One thing people around me have heard me say many times is, “I hate working. I don’t want a job. I want a career. I want to do what I love and just happen to get paid for it.” That’s what writing is for me. That’s what I’m trying to achieve. I want my writing and my books to be my life, along with my rescue work. I plan to incorporate the two.
What genre do you enjoy most, and what draws you to the genre you write?
The fantasy genre has always been my biggest escape from reality. I love diving into a world that doesn’t exist, because it’s so much better than reality. A world with magic, fairies, unicorns, and vampires… I want that. Our world is boring in comparison. I rarely read anything outside the fantasy and paranormal genre, and I don’t foresee myself writing much outside of that either. Though I’m always open to possibilities.
What advice would you give your younger self?
To start writing sooner. To take those escape stories I made up in my head and put them on paper now as a teenager. It’s one of my biggest regrets.
What books or writing projects have you completed/published in the past?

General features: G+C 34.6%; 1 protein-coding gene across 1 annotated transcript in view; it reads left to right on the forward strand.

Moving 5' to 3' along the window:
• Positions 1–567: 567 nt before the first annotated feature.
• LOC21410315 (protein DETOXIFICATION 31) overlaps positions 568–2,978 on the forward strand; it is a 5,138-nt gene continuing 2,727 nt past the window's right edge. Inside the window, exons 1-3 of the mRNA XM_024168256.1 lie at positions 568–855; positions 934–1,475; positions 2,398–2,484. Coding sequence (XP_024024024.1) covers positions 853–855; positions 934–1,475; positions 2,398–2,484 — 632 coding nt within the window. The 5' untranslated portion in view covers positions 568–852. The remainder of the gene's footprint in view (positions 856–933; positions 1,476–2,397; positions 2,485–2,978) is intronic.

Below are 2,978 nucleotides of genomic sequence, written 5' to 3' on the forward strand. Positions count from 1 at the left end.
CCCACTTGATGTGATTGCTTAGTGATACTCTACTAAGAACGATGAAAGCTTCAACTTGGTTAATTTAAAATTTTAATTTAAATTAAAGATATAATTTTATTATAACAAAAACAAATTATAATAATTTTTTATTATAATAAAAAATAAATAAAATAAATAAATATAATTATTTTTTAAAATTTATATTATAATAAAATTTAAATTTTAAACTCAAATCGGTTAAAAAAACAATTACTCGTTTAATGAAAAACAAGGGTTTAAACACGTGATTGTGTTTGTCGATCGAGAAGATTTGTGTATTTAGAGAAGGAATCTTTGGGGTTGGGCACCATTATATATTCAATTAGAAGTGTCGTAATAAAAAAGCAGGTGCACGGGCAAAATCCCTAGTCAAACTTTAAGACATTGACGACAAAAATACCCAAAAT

So far I have only finished two books, Ashes of Betrayal and Shadows of Dreams. They are the first two books in an epic fantasy called The Magicis Chronicles. I initially self-published them, but now they are signed over with Rambunctious Ramblings and will receive a fantastic makeover before release in a couple years.
Do you research your book? If so, what have you learned through your research?
Any time I can keep something in my novel factual to real life, I do, so research is essential. I’m hungry to learn and since I’m done with college for now, this research is how I keep my mind fed. I’ve done so much research for my books over the last few years that I don’t remember most of what I have Googled, but I’ll never forget the research on dead bodies. I’ll never forget the images and what I’ve learned about the decomp process.
What is your greatest fear? (Does not have to be in writing)
My biggest fear is wasting my life, of not becoming somebody worth remembering, of being meaningless. I only have one life and there’s no redo option, so I’m trying to make the most of it. I don’t want to die with regrets and wishing I had done this and that, and nothing scares me more.
How can readers and fellow writers discover more about you and your work?
Get a free self-publishing guide!
Sign up to receive a free step-by-step graphic list of what you need to do to become a self-published author.
You'll also be updated on future editing tips and writing advice.